Like circles, dreams abound in the film. Perhaps it is circles that cause dreams, as the drudgery of routines do, or maybe it is the dreams that are themselves cyclical, returning us always to waking. Laura tells Paterson about her dreams when she wakes up. She has many dreams—to be a cupcake seller, to be a country musician—and Paterson is forgetful since she has so many. He is not wholly attentive to her dreams. He, it often appears, is daydreaming; in paying attention to things he is distracted from ideas.
The storyline is distracted, to say the least. Every time Jarmusch seems to get a grip on the written plot, it runs away from him again soon after. For example, there are red herrings everywhere. The plot keeps doubling back on itself and stop-starting from beginning to end. Nothing comes to fruition. Nothing much ever happens. And Jarmusch is not unaware of this. In an interview he speaks his interest in “minimalism” and of the film as “intentionally slight”. He calls the scene where the bus breaks down his “big action scene”, one where an interruption he works in doesn’t evolve into a bigger sequence, remaining a minor inconvenience at best wherein nothing really happens. He does this repeatedly, as again when out walking Marvin, Paterson is warned of dog-jackers by four men in a car, but nothing comes of it.
In a similar scene, when Paterson is at the bar, a woman sits next to him and the bartender Doc introduces them. A drama-literate fan would expect sparks and then trouble in paradise. The two are almost immediately interrupted by the woman’s jilted lover. She walks away. There is not a glimmer of hope or dejection in Paterson. He is water; nothing leaves a mark. So subtle is Jarmusch’s artistry that I can almost hear him chuckle. I’m not sure he even intended to evoke such an expectation and then tread on it. But that’s what happens when there’s nothing. You look to fill the empty spaces. In the absence of the helping hand of a director there’s only you, the audience. Perhaps this is what the film is about: us. Me. You.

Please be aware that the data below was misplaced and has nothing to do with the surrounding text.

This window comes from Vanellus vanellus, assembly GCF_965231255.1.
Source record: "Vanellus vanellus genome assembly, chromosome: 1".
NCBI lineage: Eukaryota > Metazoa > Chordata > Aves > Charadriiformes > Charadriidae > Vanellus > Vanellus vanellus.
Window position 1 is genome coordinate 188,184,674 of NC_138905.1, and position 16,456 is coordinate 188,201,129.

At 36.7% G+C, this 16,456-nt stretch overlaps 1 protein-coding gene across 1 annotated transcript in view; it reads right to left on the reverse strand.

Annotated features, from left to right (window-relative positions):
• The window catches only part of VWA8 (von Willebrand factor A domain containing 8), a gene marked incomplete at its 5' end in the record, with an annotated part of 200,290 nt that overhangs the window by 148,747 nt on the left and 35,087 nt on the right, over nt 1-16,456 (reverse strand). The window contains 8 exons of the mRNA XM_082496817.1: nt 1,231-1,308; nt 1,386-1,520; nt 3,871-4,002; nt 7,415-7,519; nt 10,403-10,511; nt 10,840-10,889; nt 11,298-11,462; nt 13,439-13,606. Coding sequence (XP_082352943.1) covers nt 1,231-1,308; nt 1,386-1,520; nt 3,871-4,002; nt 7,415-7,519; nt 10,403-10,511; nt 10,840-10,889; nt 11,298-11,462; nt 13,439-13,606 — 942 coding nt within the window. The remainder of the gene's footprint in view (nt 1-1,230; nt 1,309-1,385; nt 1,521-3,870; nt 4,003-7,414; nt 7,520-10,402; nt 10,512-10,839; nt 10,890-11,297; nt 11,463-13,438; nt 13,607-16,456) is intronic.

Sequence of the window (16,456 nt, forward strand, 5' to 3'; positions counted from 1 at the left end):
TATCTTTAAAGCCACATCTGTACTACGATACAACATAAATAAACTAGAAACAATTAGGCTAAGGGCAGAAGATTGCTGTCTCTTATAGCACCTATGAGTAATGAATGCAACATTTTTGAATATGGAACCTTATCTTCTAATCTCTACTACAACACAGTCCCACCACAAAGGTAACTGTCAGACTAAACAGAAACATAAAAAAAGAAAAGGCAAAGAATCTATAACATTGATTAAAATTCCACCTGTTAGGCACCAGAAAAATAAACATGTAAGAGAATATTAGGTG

Jarmusch has often confessed his love for the New York School of poets, one of whom, Ron Padgett, wrote the poems that feature in the film. Many New York poets, like Frank O’Hara and John Ashbery, big influences on Jarmusch, were deeply influenced in turn by W. H. Auden, who famously said, “poetry makes nothing happen.” Poetry may be inadequate if you want to make grand changes in the world. It makes nothing happen, but in Auden’s statement we hear more: it is the intention of poetry to make nothing happen, to make a nothing that is palpable, a thing in itself. A poem is an empty thing because it contains no explicit meaning, only various possible interpretations, which lends it the illusion of being a thing. As readers we immerse ourselves in the vacant space of poetry and fill them with our interpretations, making the nothing become a thing. Jarmusch deliberately makes nothing happen in his film, and through the tools of cinema invites us to participate, to make what we can of nothing and know that whatever we make is a reflection of ourselves, our own poem.
Something happens at the end of the film. There are more circles. I spoke to a friend a couple of days ago and asked her what she found. She, an avid consumer of horror films, said she found it “boring”, and was disappointed that “nothing happened in the end”. Zero adrenaline. In fact, Jarmusch says “I’ve tried to make films that are not shouting out from the mountaintop to all of the world, like little letters out to someone I care for.” In his distracted but safe hands we never feel jangled. Maybe “Paterson” is his letter to us. Now remember “bus driver” and “Adam Driver” when I tell you that Jim Jarmusch’s partner’s name is Sara Driver. Whom is the film a letter for? His partner? His Laura? Perhaps. Perhaps nobody in particular. And anybody who chooses to pick it up.